I learned a lot on my recent cruise of the Adriatic and Aegean seas, not the least of which is about cruising itself. If you’re a first-time cruiser, here are some things you should know:
- There is an obscene amount of food available, almost all of the time.
- Even if the food is mediocre you will visit the buffet 30 times per meal because it seems free. (It’s not.) If the food is good, which it often is, increase buffet visits to 75.
- The dessert displays are deadly. Beware of any food that’s adorable; it has exponential ass growth properties.
- Pack elastic pants. (see numbers 1, 2, and 3)
- There’s a fitness center full of chiseled bodies to increase your self-loathing.
- There are thousands of people aboard and most of them will take the same shore excursions as you do. You are cattle. Moo.
- While ashore, you must wear a sticker so you are easily identifiable to tour guides and fellow passengers. This very special sticker also has super powers that can translate ‘sucker’ into any local language.
- Almost everyone is drunk after 6pm, often before.
- An unknown fact to many is that cruises double as hairy-back conventions.
- Disco is not dead. It’s alive on Deck 4.
This list is only slightly exaggerated, but perhaps paints too negative a picture. I should be positive, and fair and balanced, just like Fox news. Here are the good things you should know about cruises:
- Eat up, people, there’s food everywhere! (1.a) adorable foods are delicious.
- Everyone’s drunk! Party on, dudes!
- Fitness freaks are, um, motivating.
- At sea, you can gamble and avoid taxes on life’s staples like vodka, cigarettes, and chocolate!
- Everyone’s back is more hairy than yours. Go YOU!
- Speedo-clad men help you brush up on male anatomy.
- Your fellow cattle come from all over the world. Meiu.
- You can dance like a sweaty fool because disco is not dead!
- You get to travel hundreds of miles without driving, getting on a train or plane.
- You’re able to see multiple, fascinating destinations without packing and unpacking your suitcase.
- Knowledgeable tour guides can teach you ten times what you might learn on your own. (And they might be the only local people you meet.)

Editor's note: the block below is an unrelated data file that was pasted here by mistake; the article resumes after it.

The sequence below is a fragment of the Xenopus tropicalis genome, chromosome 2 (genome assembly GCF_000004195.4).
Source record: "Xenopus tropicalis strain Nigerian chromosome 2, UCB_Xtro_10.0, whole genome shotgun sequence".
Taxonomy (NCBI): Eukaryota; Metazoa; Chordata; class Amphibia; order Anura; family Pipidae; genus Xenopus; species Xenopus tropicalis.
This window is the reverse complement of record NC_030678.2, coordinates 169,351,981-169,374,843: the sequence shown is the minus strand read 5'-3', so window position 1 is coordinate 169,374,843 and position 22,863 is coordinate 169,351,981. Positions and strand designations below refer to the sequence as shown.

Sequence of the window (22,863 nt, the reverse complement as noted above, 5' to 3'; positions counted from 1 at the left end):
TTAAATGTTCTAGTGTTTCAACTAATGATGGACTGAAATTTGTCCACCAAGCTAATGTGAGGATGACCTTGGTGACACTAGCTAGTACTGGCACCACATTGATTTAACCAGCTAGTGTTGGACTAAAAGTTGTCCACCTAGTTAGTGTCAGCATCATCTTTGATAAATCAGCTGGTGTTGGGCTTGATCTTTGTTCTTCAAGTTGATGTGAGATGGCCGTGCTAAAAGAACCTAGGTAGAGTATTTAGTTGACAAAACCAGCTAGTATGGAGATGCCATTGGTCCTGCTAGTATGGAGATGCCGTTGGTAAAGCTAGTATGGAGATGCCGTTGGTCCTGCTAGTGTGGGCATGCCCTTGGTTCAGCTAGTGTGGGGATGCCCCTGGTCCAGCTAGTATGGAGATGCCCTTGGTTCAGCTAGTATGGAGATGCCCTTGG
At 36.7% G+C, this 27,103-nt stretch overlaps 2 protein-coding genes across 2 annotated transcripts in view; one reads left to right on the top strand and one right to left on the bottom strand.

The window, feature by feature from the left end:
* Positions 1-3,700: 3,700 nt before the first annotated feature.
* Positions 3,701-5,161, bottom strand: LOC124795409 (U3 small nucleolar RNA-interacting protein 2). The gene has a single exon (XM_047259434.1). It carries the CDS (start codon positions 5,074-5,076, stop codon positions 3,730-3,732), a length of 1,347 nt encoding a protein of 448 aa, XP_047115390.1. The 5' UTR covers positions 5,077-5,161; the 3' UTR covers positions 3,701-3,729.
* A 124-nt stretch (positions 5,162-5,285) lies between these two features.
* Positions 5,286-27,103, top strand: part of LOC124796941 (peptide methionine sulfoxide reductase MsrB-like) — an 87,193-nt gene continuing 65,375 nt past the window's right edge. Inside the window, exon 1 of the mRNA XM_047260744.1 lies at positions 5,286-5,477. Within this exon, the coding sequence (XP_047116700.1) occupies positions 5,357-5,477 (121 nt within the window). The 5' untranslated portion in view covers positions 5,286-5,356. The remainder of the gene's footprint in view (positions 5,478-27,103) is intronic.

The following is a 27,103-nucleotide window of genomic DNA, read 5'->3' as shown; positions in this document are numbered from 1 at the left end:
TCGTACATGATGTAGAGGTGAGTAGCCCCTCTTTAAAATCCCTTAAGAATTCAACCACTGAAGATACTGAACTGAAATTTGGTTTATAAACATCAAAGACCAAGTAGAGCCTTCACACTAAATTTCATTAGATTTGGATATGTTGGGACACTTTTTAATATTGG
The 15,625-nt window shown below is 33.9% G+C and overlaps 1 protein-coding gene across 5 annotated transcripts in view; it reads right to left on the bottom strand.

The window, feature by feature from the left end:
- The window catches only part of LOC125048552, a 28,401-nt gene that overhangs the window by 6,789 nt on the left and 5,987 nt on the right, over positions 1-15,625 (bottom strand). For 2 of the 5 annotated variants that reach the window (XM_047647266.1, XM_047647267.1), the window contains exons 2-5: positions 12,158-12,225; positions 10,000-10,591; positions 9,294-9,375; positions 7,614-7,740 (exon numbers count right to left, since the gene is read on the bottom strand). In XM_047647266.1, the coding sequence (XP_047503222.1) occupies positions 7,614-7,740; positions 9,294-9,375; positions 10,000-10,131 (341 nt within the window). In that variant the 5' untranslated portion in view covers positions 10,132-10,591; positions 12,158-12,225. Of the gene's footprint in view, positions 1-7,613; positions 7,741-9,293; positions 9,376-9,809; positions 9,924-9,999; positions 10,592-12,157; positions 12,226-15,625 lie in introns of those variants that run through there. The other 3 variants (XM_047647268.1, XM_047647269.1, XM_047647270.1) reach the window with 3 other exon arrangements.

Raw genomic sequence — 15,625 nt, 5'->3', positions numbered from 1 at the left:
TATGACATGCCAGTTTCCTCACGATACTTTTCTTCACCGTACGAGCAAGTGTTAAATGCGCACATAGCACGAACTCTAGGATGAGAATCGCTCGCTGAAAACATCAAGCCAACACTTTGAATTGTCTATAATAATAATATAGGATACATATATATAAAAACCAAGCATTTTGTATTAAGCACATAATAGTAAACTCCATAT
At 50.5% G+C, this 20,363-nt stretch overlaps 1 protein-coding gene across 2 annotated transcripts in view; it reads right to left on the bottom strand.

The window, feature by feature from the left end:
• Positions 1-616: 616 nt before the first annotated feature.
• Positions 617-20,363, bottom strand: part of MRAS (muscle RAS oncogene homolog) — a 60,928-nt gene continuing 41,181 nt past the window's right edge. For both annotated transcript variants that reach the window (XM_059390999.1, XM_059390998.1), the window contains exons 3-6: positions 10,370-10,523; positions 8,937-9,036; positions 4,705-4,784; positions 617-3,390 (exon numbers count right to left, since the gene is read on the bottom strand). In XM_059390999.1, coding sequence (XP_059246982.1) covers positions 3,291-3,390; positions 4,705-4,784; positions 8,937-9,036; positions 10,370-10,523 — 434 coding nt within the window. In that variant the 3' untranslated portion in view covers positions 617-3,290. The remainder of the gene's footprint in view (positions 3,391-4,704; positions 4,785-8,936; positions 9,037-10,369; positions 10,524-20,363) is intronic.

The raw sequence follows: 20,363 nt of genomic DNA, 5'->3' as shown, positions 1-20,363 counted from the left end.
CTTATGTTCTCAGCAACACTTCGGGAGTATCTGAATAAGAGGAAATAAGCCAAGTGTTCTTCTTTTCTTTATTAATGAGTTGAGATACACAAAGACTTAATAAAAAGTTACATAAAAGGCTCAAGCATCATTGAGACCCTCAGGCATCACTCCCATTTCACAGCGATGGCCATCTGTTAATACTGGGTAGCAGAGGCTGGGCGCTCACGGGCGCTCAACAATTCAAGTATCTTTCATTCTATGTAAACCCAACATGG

- For the tentative or unsure traveler, a cruise is an ideal option; there is safety in numbers if that’s your thing. Moo.
- Cruise personnel are masters at moving people around efficiently. I was fascinated by their precision, always executed with bonhomie.
- The slight, gentle sway of the ship and the sounds of the ocean will make you sleep like a baby.
In spite of the fact that I had a blast (really!) and saw amazing sites, I probably won’t do it again. I prefer wandering around on my own to explore, because it’s only off the beaten path that you discover the realness of a place. I desperately missed hearing the local languages – when vendors and locals see the hordes of tourists they automatically speak English. If you don’t respond, they try Spanish or French.
What I missed most was spending more than a few hours in each location. I’m so grateful that I decided to spend an extra day in Venice and one in Istanbul on either end of the cruise. Without that extra time, I would have come home with far less understanding and appreciation of those cities, and fewer precious memories. More on those destinations next time.
A cruise, like many things (except kale), is something you should try at least once. Hop aboard a floating city and briefly see the world. But know that cruising gives you a whole lot of breadth, but not a lot of depth. For real exploration and a richer experience, choose a single destination and dive in.